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Yonkers Man, Uncle Of Sandi Annabi, Pleads Guilty To Wire Fraud

Ayman Rabadi, 52, of Yonkers, pleaded guilty Tuesday to wire fraud.
Ayman Rabadi, 52, of Yonkers, pleaded guilty Tuesday to wire fraud. Photo Credit: Flickr user srqpix

YONKERS, N.Y. – The uncle of disgraced former City Councilwoman Sandi Annabi faces up to 20 years in prison after pleading guilty to wire fraud.

Ayman Rabadi, 52, of Yonkers, made his guilty plea Tuesday inside U.S. District Court in White Plains.

The plea stems from an April arrest in which Rabadi was accused of impersonating a federal agent in an attempt to swindle thousands of dollars from unsuspecting victims, federal prosecutors said.

He was originally charged with impersonation of a federal agent. The wire fraud charges, which carry a much stiffer sentence, were later added.

“Ayman Rabadi is a serial offender who has a track record of impersonating law enforcement officials for the purpose of preying on susceptible victims and stealing their money in exchange for empty promises,” Manhattan U.S. Attorney Preet Bharara said in a statement. "He will now be held to account for his crimes.”

Rabadi is the uncle of Annabi, a former City Councilwoman who in March was sentenced to six years in prison after being convicted of conspiracy, extortion and bribery charges. Prosecutors said she accepted more than $200,000 in bribes, money that was used to influence her vote on the City Council.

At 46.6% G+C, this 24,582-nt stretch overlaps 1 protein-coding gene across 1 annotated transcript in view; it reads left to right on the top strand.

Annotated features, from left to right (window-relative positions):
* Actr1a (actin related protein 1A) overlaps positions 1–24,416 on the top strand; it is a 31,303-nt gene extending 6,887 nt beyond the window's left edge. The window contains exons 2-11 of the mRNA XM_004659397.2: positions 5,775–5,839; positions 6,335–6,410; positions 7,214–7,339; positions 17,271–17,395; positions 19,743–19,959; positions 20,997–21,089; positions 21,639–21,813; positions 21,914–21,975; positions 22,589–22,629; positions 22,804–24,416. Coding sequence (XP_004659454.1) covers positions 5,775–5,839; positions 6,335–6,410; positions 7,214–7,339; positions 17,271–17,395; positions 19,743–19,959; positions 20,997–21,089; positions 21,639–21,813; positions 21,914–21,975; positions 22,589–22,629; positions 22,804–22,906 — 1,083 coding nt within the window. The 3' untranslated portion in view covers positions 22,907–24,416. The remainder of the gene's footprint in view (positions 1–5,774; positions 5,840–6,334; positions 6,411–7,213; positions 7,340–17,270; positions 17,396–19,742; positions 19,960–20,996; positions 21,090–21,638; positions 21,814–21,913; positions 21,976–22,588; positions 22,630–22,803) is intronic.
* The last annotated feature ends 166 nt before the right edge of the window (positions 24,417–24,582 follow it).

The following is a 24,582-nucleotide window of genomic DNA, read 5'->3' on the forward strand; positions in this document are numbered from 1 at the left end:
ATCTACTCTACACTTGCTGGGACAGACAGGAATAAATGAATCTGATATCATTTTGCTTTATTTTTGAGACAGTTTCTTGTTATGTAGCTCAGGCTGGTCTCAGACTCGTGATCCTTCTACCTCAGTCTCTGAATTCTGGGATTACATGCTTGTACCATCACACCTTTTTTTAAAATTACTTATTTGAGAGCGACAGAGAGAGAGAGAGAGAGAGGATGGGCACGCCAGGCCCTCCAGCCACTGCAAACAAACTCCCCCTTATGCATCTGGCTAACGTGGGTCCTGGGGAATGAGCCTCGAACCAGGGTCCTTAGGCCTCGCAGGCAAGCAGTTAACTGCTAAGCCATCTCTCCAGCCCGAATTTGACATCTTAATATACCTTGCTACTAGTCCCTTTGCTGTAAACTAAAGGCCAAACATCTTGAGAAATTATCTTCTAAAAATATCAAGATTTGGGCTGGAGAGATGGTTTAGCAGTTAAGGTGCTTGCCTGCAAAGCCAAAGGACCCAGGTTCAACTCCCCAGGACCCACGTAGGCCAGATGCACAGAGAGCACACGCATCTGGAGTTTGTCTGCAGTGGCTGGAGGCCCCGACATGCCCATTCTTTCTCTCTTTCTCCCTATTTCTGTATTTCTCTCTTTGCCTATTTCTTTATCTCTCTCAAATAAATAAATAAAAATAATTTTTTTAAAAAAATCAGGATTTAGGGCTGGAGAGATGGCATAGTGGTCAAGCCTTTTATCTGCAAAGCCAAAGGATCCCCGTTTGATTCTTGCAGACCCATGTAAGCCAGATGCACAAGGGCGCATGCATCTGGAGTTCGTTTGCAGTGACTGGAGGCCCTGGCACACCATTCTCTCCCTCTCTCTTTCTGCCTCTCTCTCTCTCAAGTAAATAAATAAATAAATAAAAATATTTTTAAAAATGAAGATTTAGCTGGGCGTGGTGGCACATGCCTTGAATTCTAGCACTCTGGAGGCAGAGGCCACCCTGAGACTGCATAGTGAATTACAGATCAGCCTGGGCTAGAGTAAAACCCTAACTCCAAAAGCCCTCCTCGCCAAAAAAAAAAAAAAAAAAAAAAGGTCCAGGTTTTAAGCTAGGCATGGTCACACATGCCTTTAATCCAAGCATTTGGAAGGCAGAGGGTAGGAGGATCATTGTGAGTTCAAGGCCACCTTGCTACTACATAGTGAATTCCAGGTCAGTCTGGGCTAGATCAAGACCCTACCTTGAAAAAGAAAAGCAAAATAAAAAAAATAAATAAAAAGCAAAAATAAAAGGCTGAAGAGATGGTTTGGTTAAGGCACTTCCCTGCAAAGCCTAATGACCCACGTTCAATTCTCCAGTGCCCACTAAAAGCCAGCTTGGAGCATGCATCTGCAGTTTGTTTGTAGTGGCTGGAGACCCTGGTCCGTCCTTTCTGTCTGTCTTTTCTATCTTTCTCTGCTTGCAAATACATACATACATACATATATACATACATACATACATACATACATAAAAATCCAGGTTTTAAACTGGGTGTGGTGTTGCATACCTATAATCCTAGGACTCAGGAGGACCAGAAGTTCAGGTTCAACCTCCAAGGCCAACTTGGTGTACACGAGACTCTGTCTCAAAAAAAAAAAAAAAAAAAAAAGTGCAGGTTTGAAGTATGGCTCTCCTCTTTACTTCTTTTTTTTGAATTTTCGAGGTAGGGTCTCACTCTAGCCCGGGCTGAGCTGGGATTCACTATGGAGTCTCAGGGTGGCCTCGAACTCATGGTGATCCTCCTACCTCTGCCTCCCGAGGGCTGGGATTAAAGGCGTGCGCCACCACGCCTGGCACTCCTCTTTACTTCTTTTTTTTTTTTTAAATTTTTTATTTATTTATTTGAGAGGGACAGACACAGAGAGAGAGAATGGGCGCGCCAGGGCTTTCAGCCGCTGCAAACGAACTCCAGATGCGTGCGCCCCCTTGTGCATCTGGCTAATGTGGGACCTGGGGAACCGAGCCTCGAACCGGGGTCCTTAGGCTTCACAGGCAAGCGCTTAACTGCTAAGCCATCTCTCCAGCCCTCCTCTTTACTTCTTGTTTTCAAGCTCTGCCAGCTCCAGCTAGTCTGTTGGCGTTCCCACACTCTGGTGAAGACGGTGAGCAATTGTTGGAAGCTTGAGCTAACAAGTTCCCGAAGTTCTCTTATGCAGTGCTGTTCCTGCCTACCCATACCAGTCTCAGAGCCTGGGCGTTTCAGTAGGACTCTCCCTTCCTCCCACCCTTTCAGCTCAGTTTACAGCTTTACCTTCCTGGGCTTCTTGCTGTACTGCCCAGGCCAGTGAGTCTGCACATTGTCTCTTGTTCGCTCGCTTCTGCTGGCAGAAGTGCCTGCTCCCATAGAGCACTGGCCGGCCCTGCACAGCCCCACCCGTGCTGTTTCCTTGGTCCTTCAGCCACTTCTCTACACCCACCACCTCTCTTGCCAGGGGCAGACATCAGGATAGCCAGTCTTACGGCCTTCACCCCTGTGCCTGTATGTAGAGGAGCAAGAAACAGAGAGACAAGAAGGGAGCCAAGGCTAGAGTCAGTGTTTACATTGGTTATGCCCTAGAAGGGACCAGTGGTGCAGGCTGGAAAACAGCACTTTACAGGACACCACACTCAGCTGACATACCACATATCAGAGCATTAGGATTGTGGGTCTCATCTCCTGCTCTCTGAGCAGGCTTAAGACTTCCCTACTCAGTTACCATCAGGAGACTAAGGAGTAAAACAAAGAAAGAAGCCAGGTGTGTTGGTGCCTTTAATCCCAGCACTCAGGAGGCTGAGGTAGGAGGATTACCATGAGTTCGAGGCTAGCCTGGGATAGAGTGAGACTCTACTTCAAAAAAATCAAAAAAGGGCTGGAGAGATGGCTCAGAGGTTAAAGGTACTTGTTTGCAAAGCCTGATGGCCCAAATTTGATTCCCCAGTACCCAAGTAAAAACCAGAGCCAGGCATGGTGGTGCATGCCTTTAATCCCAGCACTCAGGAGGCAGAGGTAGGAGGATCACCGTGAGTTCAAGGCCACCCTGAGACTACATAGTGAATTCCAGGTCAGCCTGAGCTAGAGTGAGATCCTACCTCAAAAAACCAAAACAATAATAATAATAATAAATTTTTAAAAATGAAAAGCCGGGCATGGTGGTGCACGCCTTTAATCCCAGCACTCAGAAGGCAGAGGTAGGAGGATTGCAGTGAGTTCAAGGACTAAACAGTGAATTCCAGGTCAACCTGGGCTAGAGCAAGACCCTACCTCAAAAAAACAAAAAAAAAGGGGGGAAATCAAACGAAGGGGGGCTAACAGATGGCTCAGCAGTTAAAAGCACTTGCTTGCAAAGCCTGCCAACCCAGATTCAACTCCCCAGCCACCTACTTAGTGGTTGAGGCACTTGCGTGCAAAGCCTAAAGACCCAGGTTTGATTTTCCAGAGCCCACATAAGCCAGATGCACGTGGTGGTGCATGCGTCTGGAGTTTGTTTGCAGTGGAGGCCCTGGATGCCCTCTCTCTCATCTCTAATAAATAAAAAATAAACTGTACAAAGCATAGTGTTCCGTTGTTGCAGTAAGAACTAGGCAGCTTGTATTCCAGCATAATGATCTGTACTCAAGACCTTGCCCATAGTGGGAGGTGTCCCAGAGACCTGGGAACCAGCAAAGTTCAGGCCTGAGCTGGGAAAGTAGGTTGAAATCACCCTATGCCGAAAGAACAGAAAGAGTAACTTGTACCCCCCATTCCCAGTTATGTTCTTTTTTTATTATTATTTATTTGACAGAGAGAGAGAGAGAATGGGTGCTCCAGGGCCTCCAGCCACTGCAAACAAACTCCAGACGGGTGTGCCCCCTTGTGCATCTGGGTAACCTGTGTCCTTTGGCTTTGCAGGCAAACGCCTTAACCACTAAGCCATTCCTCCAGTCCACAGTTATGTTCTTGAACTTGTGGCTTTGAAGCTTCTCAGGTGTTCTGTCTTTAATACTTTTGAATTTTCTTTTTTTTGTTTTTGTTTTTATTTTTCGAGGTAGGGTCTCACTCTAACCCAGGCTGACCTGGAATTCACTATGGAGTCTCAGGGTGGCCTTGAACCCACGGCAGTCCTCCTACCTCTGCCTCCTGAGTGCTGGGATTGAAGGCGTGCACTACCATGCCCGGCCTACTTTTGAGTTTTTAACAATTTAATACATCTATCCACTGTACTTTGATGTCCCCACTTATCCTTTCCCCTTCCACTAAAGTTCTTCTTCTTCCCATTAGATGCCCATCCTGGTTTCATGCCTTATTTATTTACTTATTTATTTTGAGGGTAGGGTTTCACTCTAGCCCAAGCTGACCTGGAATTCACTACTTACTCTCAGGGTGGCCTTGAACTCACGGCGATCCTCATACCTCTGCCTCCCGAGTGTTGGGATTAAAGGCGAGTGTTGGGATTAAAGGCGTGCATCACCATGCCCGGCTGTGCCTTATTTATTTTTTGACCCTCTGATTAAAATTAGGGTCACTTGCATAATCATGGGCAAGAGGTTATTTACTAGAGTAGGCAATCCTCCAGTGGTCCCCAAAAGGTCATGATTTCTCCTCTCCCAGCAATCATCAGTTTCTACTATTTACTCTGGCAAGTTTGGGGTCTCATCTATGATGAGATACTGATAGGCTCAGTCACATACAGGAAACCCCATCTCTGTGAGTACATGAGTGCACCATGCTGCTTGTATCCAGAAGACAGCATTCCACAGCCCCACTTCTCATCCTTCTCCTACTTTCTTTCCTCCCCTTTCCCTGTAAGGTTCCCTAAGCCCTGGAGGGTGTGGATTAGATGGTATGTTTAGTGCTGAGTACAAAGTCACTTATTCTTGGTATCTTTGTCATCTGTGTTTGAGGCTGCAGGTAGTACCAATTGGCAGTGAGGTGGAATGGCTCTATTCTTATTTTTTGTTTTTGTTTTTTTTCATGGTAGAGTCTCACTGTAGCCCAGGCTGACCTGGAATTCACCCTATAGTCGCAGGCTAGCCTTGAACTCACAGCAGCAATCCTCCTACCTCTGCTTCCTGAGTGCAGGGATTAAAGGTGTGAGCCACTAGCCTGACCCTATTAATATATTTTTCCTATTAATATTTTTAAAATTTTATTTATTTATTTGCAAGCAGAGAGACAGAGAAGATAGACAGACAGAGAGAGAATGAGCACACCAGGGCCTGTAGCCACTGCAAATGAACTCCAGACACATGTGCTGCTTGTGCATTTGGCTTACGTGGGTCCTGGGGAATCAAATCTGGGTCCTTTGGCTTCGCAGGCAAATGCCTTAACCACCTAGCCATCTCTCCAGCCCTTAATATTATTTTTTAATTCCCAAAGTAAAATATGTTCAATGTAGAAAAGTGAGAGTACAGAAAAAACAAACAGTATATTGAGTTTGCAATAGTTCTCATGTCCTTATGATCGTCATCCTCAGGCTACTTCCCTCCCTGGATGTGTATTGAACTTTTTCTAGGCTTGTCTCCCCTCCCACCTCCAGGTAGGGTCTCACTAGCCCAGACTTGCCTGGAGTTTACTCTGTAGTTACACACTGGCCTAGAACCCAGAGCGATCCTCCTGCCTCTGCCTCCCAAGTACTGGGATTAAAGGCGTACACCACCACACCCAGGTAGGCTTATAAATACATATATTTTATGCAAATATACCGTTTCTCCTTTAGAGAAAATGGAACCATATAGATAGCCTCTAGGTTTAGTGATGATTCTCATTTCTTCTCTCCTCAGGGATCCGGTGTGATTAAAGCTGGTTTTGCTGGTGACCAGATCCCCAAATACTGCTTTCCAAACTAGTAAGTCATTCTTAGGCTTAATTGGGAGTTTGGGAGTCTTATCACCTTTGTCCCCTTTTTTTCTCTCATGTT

Prosecutors said Rabadi’s unrelated schemes began in 2010, when he concocted the story that he was a high-ranking agent in the FBI. Using the name Mike Rabadi, his story convinced at least one victim looking for help with immigration matters to hand over more than $180,000, prosecutors said.

In January 2012, under the name Michael Quinones, he offered another victim valid identifying documents in exchange for $50,000, court documents said. Later that year, the real FBI began its investigation into Rabadi after catching wind of his schemes.

Rabadi was arrested on April 18 outside a Yonkers restaurant after he accepted a $10,000 payment from an undercover FBI agent, prosecutors said. The money was  part of a down payment toward a $300,000 fee Rabadi had requested in exchange for agreeing to spring an individual from jail, federal investigators said.

But this wasn’t the first time Rabadi used fake credentials in an attempt to obtain money, authorities said. In 2008, he was convicted in New Jersey of a felony count of theft.

There, authorities said Rabadi created the false impression that criminal charges were pending against a victim and that for $75,000, he could use his law enforcement connections to get the charges dismissed.

As a result of Tuesday’s guilty plea, Rabadi will be sentenced on Sept. 10 where he faces up to 20 years in prison and a fine as high as $380,000.

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